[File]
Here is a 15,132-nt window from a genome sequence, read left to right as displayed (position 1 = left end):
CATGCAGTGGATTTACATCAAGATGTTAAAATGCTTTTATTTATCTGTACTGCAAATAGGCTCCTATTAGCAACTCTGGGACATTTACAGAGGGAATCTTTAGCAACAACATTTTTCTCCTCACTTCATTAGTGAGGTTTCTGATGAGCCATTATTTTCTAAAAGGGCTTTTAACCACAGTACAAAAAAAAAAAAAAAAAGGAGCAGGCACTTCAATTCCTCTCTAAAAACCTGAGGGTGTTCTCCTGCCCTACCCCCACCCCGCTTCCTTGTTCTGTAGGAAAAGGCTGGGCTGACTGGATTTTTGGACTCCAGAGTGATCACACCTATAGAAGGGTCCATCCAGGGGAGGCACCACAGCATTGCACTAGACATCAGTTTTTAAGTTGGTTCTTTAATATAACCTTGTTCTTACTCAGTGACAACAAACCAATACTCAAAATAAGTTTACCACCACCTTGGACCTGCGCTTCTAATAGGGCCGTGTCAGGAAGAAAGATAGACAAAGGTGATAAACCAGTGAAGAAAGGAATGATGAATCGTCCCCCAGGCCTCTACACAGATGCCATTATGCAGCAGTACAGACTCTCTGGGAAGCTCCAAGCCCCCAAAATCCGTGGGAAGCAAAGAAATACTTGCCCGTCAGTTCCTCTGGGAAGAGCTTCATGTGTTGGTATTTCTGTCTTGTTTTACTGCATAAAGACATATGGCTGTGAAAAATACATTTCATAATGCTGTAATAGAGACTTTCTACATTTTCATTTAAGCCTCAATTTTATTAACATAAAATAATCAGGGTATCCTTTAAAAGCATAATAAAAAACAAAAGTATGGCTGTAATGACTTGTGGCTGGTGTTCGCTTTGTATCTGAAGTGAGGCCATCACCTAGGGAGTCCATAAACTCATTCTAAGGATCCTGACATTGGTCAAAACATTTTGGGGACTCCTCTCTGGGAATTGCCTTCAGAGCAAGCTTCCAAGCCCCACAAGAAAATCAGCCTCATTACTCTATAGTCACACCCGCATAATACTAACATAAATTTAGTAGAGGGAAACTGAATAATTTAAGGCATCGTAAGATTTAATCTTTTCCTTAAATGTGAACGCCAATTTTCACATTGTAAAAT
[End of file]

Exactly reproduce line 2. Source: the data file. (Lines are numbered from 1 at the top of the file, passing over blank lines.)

CATGCAGTGGATTTACATCAAGATGTTAAAATGCTTTTATTTATCTGTACTGCAAATAGGCTCCTATTAGCAACTCTGGGACATTTACAGAGGGAATCTTTAGCAACAACATTTTTCTCCTCACTTCATTAGTGAGGTTTCTGATGAGCCATTATTTTCTAAAAGGGCTTTTAACCACAGTACAAAAAAAAAAAAAAAAAGGAGCAGGCACTTCAATTCCTCTCTAAAAACCTGAGGGTGTTCTCCTGCCCTACCCCCACCCCGCTTCCTTGTTCTGTAGGAAAAGGCTGGGCTGACTGGATTTTTGGACTCCAGAGTGATCACACCTATAGAAGGGTCCATCCAGGGGAGGCACCACAGCATTGCACTAGACATCAGTTTTTAAGTTGGTTCTTTAATATAACCTTGTTCTTACTCAGTGACAACAAACCAATACTCAAAATAAGTTTACCACCACCTTGGACCTGCGCTTCTAATAGGGCCGTGTCAGGAAGAAAGATAGACAAAGGTGATAAACCAGTGAAGAAAGGAATGATGAATCGTCCCCCAGGCCTCTACACAGATGCCATTATGCAGCAGTACAGACTCTCTGGGAAGCTCCAAGCCCCCAAAATCCGTGGGAAGCAAAGAAATACTTGCCCGTCAGTTCCTCTGGGAAGAGCTTCATGTGTTGGTATTTCTGTCTTGTTTTACTGCATAAAGACATATGGCTGTGAAAAATACATTTCATAATGCTGTAATAGAGACTTTCTACATTTTCATTTAAGCCTCAATTTTATTAACATAAAATAATCAGGGTATCCTTTAAAAGCATAATAAAAAACAAAAGTATGGCTGTAATGACTTGTGGCTGGTGTTCGCTTTGTATCTGAAGTGAGGCCATCACCTAGGGAGTCCATAAACTCATTCTAAGGATCCTGACATTGGTCAAAACATTTTGGGGACTCCTCTCTGGGAATTGCCTTCAGAGCAAGCTTCCAAGCCCCACAAGAAAATCAGCCTCATTACTCTATAGTCACACCCGCATAATACTAACATAAATTTAGTAGAGGGAAACTGAATAATTTAAGGCATCGTAAGATTTAATCTTTTCCTTAAATGTGAACGCCAATTTTCACATTGTAAAAT